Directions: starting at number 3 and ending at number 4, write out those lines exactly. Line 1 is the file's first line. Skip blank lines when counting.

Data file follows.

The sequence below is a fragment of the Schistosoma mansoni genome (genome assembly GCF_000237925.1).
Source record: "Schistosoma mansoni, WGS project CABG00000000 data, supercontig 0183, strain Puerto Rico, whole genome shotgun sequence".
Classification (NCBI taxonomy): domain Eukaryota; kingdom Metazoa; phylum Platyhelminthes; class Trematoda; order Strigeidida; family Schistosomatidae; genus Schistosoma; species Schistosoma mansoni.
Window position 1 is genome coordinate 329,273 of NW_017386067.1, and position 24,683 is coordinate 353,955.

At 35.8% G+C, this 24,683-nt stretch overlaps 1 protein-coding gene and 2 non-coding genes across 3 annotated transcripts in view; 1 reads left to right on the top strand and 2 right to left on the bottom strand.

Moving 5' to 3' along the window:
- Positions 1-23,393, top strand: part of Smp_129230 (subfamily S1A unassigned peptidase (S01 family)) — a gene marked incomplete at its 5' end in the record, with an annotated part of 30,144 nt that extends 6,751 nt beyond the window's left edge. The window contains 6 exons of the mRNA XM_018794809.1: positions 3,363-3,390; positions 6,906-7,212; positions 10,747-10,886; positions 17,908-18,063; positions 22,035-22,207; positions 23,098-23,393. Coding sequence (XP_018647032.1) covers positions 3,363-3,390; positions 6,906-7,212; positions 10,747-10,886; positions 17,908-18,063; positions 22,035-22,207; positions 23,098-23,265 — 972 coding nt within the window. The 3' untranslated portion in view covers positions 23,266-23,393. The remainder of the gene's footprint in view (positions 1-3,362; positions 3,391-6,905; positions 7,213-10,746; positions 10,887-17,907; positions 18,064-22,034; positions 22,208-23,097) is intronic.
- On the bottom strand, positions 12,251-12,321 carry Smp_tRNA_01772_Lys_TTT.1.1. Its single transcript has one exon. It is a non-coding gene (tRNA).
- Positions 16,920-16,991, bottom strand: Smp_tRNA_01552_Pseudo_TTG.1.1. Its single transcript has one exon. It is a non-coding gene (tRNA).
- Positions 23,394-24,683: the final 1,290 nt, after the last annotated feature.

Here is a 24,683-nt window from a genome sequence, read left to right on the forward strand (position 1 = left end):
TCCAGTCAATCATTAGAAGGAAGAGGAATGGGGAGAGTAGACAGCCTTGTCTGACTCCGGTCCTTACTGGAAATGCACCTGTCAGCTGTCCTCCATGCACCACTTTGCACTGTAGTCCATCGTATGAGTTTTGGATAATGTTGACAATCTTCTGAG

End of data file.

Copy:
Classification (NCBI taxonomy): domain Eukaryota; kingdom Metazoa; phylum Platyhelminthes; class Trematoda; order Strigeidida; family Schistosomatidae; genus Schistosoma; species Schistosoma mansoni.
Window position 1 is genome coordinate 329,273 of NW_017386067.1, and position 24,683 is coordinate 353,955.